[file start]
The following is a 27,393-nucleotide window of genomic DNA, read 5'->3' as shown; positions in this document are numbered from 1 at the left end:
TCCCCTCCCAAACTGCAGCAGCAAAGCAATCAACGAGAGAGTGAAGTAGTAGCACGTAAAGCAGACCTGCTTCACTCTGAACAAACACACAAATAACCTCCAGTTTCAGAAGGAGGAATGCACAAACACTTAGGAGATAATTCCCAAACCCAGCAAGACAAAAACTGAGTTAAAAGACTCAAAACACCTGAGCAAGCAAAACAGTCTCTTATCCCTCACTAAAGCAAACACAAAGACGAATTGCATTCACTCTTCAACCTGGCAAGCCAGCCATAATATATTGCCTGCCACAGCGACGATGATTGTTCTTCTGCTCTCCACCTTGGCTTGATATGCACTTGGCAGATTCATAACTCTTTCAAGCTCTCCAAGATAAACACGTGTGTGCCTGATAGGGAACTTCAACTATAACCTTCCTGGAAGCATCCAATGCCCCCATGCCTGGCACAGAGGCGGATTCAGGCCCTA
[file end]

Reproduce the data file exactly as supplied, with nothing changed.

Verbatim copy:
The following is a 27,393-nucleotide window of genomic DNA, read 5'->3' as shown; positions in this document are numbered from 1 at the left end:
TCCCCTCCCAAACTGCAGCAGCAAAGCAATCAACGAGAGAGTGAAGTAGTAGCACGTAAAGCAGACCTGCTTCACTCTGAACAAACACACAAATAACCTCCAGTTTCAGAAGGAGGAATGCACAAACACTTAGGAGATAATTCCCAAACCCAGCAAGACAAAAACTGAGTTAAAAGACTCAAAACACCTGAGCAAGCAAAACAGTCTCTTATCCCTCACTAAAGCAAACACAAAGACGAATTGCATTCACTCTTCAACCTGGCAAGCCAGCCATAATATATTGCCTGCCACAGCGACGATGATTGTTCTTCTGCTCTCCACCTTGGCTTGATATGCACTTGGCAGATTCATAACTCTTTCAAGCTCTCCAAGATAAACACGTGTGTGCCTGATAGGGAACTTCAACTATAACCTTCCTGGAAGCATCCAATGCCCCCATGCCTGGCACAGAGGCGGATTCAGGCCCTA